• Succumbing: Kids succumb to the adversity and enter a downward slide in their lives, decreasing their level of functioning and their ability to cope with everyday life.
  • Survival with Impairment: They survive the adversity, but never fully recover to their previous level of functioning, leaving them hurt long-term by the adversity they faced. This leads to more vulnerability to future adversity.
  • Resilience: Resilience is the capacity to recover from adversity and return to their former state of well-being. 2 These kids are able to “bounce back” to their previous levels of functioning after the adversity ends, or even in the midst of long-term adversity.
  • Thriving: Finally, a fourth group of kids are able to overcome the adversity and actually surpass their previous level of functioning.3 This is because adversity can be an opportunity to grow, gain new skills or knowledge, new confidence about their future, or strengthen trust in personal relations.4 All these developments can help them face future adversity and become higher functioning people in general. Because adversity can lead to either succumbing or to resilience/thriving, we should see it as both a threat and an opportunity for growth.5

The Path Toward Resilience and Thriving

All of us possess resilience. It is not a quality some people have and others don’t. We all have the ability to overcome problems and adapt to challenging and new situations. 7 If we didn’t, we would never make it through the day, because we would not be able to bounce back from the small problems we face. Although resiliency is an innate capacity in kids, their ability to actually be resilient can either be strengthened or hindered by the amount of assets or risks in their lives.  As Fuller psychology professor and youth development specialist Dr. Pamela King notes:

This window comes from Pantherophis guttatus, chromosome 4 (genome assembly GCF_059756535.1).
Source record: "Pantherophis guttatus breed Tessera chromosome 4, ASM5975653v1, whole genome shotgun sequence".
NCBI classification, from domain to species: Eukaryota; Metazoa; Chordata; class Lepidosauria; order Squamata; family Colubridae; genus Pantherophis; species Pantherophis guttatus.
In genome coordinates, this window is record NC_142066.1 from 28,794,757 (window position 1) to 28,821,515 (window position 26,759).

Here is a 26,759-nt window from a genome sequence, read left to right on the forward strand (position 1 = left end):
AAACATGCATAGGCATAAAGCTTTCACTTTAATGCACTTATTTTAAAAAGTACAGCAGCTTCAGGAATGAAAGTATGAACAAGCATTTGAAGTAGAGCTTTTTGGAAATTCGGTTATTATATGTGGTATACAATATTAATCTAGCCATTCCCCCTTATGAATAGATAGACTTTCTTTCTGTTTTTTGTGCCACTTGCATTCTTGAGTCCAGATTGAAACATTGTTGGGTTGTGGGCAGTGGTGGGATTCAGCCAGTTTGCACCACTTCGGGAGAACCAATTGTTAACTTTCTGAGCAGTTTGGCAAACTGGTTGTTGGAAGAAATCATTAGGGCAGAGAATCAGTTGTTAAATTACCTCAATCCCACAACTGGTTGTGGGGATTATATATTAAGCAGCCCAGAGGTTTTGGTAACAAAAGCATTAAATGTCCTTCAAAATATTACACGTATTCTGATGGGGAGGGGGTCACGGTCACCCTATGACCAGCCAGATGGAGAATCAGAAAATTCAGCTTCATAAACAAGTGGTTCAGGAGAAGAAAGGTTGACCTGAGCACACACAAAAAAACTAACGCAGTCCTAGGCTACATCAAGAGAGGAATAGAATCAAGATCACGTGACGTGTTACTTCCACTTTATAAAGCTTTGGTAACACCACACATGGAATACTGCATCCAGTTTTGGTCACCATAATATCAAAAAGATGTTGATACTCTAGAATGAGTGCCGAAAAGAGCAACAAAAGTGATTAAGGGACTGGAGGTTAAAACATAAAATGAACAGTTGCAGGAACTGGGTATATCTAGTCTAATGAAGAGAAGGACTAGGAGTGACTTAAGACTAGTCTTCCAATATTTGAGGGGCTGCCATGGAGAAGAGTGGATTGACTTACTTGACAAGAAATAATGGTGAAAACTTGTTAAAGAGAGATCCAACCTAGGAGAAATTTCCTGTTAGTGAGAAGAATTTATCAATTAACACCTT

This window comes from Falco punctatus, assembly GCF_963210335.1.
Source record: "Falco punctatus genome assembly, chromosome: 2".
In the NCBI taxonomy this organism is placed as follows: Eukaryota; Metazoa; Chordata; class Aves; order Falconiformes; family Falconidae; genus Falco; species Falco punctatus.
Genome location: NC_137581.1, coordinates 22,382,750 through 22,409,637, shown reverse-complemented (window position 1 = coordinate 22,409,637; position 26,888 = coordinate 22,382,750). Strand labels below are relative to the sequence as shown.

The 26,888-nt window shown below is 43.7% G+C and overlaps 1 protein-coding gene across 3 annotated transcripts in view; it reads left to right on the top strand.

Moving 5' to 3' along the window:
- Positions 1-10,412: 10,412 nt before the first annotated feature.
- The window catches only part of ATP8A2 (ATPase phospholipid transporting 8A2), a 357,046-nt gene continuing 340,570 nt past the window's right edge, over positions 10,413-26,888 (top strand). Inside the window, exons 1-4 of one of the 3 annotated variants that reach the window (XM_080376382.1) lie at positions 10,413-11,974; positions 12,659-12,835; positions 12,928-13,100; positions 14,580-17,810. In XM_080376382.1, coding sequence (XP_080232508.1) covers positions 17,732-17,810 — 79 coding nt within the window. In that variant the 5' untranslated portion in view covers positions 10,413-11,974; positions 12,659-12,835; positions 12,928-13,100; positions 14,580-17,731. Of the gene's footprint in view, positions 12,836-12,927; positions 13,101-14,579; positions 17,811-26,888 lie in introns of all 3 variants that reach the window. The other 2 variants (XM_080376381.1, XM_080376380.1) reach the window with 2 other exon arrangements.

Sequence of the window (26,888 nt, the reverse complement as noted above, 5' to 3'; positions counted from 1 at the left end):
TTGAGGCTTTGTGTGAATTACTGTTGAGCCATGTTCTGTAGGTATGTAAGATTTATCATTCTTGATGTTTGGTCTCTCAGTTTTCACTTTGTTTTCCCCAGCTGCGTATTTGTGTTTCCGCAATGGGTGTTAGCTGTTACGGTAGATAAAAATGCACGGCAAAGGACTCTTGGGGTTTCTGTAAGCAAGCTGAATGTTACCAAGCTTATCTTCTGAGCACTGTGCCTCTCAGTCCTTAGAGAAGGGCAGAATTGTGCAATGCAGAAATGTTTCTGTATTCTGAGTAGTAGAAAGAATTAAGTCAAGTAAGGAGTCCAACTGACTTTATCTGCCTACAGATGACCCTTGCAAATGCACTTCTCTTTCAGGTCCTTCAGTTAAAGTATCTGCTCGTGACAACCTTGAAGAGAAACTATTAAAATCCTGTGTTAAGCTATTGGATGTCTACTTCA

All young people have the potential to grow and change — especially in the face of adversity. Youth who have more internal resources and external supports, and the ability to activate them, will weather the waters of life more effectively. For example, kids who are anchored by a strong sense of purpose and hope will not easily be overcome or deterred by obstacles. Similarly, young people who are buoyed up by family and adults who can affirm and empower them will face life’s challenges with more fortitude than those who go it alone.8

Assets are the resources and supports available to a kid both internally and in their environment, like having a sense of purpose (internal) or a supportive family (environmental), that are the building blocks of healthy development.9 Risks are the adversities and disadvantages the kid faces (also both internal and external), such as lack of desire to learn or violence at school. The more adversity and risk factors a kid faces, the more likely there will be poor outcomes and lowered levels of functioning. Fortunately, the more assets and resources an adolescent possesses, the better chance they have of meeting obstacles with resilience or thriving.10

There is no “silver bullet” that we can give kids to ensure that they thrive, but we can increase assets and resilience factors in kids’ lives through relationships.

  1. Charles S. Carver, “Resilience and Thriving: Issues, Models, and Linkages,” Journal of Social Issues (vol. 54, no. 2, 1998) 245. []
  2. Carver, “Resilience and Thriving,” 248. []
  3. The four responses to adversity are described in Carver, “Resilience and Thriving,” 246. []
  4. Carver, “Resilience and Thriving,” 251-252. []
  5. Carver, “Resilience and Thriving,” 247. []
  6. Chart from Carver, “Resilience and Thriving,” 246. []
  7. Ann S. Masten, “Ordinary Magic: Resilience Processes in Development,” American Psychologist (vol. 56, no. 3, March 2001) 227. []
  8. Pamela E. King, personal correspondence, July 2009. []
  9. Pamela E. King and Peter L. Benson, “Spiritual Development and Adolescent Well-Being and Thriving,” in The Handbook of Spiritual Development in Childhood and Adolescence, ed. Eugene C. Roehlkepartain et al. (Thousand Oaks, CA: Sage Publishers, 2006) 388. []